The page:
I believe in the special relationship between grandparents and grandchildren.
Some of my most vivid childhood memories are of my grandmothers. When I was eight years old, I cajoled frail Grandma Miller into letting me make fudge in her kitchen. The result was a lumpy mess, but I heard no sighs, no complaints, no reprimands. She just patiently beat that candy until it was smooth and edible. And I loved her for that.
Grandma Roberts was more robust, and a gardener. She let me pick her strawberries, even when my mother thought I was too young to help, and pretended not to see when I popped the ripest, sweetest berries into my mouth.
My first grandchild is three now. I’ve resisted most of the cute clothes and the incredible array of toys screaming “Buy me!” But my creative instincts kicked in before he was born. Maybe because my grandmother made quilts and sweaters and doll clothes for her grandchildren, I felt the need to make something lasting. Of course, the appliquéd crib quilt I stitched was more for me than little Nathan; his mother might preserve it as a keepsake and Nathan, or more likely his wife, might appreciate it someday—but the joy was mine in the making and giving.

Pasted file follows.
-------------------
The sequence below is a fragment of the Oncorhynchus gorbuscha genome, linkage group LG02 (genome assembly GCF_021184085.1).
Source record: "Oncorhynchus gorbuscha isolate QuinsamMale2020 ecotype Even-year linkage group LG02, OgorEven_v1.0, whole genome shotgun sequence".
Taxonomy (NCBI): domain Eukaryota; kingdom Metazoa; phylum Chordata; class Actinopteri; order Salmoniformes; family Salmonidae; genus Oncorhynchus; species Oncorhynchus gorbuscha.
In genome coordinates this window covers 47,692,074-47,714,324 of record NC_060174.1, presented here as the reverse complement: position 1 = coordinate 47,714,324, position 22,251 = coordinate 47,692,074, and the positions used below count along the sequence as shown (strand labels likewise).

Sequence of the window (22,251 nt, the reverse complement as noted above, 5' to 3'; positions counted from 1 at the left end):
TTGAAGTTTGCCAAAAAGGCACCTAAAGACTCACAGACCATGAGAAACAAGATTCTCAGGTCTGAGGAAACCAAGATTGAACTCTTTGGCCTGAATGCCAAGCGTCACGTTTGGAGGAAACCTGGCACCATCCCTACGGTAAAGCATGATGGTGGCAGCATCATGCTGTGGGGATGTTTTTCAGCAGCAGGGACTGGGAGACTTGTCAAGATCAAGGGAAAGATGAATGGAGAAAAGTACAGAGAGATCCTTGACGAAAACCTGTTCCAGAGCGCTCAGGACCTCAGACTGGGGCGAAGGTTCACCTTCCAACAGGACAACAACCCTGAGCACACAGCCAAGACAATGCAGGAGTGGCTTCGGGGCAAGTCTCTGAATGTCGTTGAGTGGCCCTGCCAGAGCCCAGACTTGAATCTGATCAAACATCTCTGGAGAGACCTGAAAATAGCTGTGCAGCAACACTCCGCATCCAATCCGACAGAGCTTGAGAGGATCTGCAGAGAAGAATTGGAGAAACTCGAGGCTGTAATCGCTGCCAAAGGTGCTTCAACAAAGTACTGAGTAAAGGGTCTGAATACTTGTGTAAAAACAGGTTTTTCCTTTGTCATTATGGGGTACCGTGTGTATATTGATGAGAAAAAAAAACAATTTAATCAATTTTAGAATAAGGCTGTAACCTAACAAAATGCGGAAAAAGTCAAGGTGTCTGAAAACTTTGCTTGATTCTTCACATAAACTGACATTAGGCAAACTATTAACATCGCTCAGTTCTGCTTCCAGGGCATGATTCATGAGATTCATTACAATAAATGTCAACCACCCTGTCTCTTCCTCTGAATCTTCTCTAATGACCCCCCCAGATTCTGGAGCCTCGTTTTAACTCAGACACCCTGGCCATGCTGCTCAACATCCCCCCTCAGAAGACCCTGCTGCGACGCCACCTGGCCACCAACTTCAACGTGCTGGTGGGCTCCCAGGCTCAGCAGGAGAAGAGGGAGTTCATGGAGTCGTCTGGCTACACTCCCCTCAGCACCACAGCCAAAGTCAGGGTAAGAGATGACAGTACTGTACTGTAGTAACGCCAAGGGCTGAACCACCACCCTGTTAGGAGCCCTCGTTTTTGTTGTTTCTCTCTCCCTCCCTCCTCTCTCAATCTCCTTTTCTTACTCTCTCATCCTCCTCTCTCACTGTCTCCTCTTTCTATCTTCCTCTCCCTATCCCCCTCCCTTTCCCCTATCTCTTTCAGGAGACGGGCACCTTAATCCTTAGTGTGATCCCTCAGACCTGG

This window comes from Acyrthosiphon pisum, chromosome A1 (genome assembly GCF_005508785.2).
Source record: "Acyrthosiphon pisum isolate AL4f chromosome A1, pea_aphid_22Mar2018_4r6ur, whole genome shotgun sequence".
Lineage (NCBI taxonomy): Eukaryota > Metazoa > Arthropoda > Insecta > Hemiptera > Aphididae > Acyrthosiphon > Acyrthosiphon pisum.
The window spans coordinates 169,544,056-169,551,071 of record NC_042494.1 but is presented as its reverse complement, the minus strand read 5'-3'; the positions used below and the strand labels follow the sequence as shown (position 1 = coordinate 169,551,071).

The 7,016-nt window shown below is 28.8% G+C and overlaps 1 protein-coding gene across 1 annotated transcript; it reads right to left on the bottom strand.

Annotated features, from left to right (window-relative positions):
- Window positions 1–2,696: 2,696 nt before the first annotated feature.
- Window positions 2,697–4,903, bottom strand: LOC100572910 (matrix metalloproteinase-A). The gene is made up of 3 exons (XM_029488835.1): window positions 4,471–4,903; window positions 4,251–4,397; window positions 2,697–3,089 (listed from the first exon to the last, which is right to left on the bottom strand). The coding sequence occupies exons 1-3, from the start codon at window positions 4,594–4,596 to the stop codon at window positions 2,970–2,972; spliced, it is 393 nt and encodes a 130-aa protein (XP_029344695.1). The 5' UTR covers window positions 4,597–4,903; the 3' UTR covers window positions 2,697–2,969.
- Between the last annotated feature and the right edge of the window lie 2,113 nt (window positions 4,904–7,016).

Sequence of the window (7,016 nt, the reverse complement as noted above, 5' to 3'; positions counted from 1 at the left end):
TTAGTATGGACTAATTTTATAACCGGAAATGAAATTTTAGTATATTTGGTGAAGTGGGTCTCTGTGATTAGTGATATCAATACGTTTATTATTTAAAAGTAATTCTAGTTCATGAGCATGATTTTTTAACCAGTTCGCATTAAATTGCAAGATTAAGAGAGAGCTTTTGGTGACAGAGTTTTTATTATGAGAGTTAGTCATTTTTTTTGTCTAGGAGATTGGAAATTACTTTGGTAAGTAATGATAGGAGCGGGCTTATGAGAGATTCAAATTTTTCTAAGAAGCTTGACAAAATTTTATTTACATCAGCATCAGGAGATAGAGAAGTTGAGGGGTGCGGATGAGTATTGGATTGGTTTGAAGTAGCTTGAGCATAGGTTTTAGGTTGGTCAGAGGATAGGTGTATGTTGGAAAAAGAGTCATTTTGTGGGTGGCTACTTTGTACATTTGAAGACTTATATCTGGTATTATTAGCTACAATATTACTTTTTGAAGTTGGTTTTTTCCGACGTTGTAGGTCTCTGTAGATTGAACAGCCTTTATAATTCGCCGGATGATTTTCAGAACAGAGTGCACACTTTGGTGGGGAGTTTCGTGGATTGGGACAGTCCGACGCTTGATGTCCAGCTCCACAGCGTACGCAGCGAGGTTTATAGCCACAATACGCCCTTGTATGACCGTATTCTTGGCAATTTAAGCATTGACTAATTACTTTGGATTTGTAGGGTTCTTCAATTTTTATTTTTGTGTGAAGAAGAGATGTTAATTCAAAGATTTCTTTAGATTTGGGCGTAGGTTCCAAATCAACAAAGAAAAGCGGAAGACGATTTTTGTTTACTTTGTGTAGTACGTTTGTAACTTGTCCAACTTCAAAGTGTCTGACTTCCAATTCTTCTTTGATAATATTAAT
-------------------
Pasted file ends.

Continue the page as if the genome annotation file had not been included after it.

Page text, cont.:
Then I found an irresistible pattern for a quilted zebra. This would be unique and sure to please our little guy. But the pattern sat on a shelf for a year, then three. Finally, with a visit to Nathan and his parents planned, I shamed myself into buying the fabric and committing to the project. I carefully marked and cut the blue—yes, blue—batik, laid out the pieces, and spent days sewing. But when our traveling day came, the zebra was still unstuffed and lacking eyes. Frustrated, and a little angry at myself, I packed the zebra and its filling, with plans to find the required safety eyes and finish the toy after we arrived.
Neither the unfinished state of the blue striped zebra nor its color bothered Nathan. Together, we named him Zack, pretended he was a hand puppet, and laughed as we played with him for several days. Unable to find the appropriate eyes, I finally resorted to embroidering Zack’s eyes with black thread, and asked Nathan to help me stuff his zebra with white fluff until it was firm and plump. Then I stitched up the animal’s belly, and Nathan happily declared that Zack would sleep with him.
A month or so later, my daughter called to report that Zack had made two trips to pre-school that week—one visit for Show and Tell, the other for Pajama Day. Before the zebra’s school debut, his mother asked Nathan what he would tell his class about Zack. Without hesitation, Nathan replied, smiling, “I will tell them that Grandma and I made him.”
My grandson taught me a lesson. My gift would have been just another toy if I had been more efficient. Instead, my grandson and I had the joy of working together to create Zack the zebra—and a wonderful memory.
Our next project is a chartreuse giraffe.
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